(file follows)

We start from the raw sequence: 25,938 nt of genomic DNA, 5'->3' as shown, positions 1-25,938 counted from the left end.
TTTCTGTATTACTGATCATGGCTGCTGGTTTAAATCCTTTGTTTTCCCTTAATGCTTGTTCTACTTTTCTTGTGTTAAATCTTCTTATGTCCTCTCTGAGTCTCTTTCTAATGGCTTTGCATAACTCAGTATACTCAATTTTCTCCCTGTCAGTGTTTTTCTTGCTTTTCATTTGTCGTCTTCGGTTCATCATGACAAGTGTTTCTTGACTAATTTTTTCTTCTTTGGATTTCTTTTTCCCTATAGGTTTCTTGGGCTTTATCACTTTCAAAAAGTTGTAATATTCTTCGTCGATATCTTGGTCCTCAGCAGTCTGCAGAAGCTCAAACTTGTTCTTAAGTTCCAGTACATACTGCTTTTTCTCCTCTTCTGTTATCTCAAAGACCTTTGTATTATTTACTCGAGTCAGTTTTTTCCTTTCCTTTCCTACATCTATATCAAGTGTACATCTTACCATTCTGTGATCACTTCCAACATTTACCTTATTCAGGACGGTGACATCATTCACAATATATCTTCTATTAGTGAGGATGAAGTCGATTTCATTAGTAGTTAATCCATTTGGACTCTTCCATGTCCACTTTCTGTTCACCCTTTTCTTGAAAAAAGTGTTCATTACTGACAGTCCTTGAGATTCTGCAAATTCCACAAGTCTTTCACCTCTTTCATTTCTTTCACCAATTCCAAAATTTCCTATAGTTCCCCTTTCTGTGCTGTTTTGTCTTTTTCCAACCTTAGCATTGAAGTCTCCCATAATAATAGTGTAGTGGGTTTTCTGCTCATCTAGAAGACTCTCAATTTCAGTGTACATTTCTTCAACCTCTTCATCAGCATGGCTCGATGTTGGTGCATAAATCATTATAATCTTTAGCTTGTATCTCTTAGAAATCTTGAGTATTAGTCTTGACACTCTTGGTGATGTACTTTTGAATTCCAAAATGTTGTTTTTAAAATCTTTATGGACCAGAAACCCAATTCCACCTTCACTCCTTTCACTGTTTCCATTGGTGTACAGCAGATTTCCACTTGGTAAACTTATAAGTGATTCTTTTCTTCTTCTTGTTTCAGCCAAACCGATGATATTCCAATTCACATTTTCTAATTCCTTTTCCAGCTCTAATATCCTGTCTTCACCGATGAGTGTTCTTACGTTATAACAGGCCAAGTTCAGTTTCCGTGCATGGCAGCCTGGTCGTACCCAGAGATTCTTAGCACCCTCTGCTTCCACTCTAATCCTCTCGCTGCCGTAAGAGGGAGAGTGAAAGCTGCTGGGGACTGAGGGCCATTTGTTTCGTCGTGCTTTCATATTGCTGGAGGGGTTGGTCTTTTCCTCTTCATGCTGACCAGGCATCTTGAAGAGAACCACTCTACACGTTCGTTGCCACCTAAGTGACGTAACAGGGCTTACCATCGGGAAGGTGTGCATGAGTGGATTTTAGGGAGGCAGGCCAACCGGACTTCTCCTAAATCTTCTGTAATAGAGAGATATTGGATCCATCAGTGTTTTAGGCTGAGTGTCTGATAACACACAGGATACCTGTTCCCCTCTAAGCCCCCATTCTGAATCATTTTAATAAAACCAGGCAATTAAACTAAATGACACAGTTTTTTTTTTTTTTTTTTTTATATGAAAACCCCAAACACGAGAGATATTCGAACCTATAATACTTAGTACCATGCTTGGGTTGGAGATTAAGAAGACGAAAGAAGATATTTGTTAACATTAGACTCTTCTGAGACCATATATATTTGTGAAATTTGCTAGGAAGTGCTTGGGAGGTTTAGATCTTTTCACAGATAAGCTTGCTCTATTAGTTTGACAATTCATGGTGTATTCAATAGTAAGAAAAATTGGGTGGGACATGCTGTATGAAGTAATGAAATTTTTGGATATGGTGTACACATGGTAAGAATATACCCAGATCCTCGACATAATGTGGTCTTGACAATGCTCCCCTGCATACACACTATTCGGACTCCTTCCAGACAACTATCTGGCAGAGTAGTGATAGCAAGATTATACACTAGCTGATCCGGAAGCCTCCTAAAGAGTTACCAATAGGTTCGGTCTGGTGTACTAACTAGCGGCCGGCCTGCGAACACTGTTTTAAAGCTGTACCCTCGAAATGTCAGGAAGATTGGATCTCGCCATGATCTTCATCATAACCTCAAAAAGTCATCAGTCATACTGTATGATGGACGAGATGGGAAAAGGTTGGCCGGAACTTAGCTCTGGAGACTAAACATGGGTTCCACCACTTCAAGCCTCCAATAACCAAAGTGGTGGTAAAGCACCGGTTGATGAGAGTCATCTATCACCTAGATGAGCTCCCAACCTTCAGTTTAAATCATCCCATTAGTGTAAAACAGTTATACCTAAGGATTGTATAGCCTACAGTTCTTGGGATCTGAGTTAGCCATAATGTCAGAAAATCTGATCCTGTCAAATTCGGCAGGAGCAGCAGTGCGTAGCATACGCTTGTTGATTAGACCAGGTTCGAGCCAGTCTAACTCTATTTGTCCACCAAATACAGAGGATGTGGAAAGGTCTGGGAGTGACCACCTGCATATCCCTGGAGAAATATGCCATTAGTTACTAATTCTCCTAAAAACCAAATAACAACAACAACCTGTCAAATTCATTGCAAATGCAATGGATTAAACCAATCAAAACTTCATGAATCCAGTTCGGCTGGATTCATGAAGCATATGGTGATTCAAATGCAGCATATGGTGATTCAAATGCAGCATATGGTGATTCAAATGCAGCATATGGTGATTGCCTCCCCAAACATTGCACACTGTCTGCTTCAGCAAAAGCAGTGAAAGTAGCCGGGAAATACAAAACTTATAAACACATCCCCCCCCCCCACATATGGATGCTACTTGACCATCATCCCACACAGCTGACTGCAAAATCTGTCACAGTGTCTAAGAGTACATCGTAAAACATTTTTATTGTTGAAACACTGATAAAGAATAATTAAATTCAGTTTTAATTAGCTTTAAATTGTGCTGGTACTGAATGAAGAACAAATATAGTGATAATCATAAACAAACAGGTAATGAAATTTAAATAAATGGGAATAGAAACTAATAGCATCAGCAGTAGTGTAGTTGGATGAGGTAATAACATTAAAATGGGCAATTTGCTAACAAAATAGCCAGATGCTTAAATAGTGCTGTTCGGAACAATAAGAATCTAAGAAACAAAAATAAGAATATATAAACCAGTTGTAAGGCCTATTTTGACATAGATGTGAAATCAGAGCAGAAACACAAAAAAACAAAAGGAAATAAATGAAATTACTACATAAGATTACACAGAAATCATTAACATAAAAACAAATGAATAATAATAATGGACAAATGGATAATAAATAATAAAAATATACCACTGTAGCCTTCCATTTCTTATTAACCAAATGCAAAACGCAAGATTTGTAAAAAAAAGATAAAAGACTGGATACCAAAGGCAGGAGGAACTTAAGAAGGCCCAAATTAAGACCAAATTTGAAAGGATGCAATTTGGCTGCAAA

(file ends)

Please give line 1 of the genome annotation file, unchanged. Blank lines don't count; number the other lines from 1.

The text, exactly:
We start from the raw sequence: 25,938 nt of genomic DNA, 5'->3' as shown, positions 1-25,938 counted from the left end.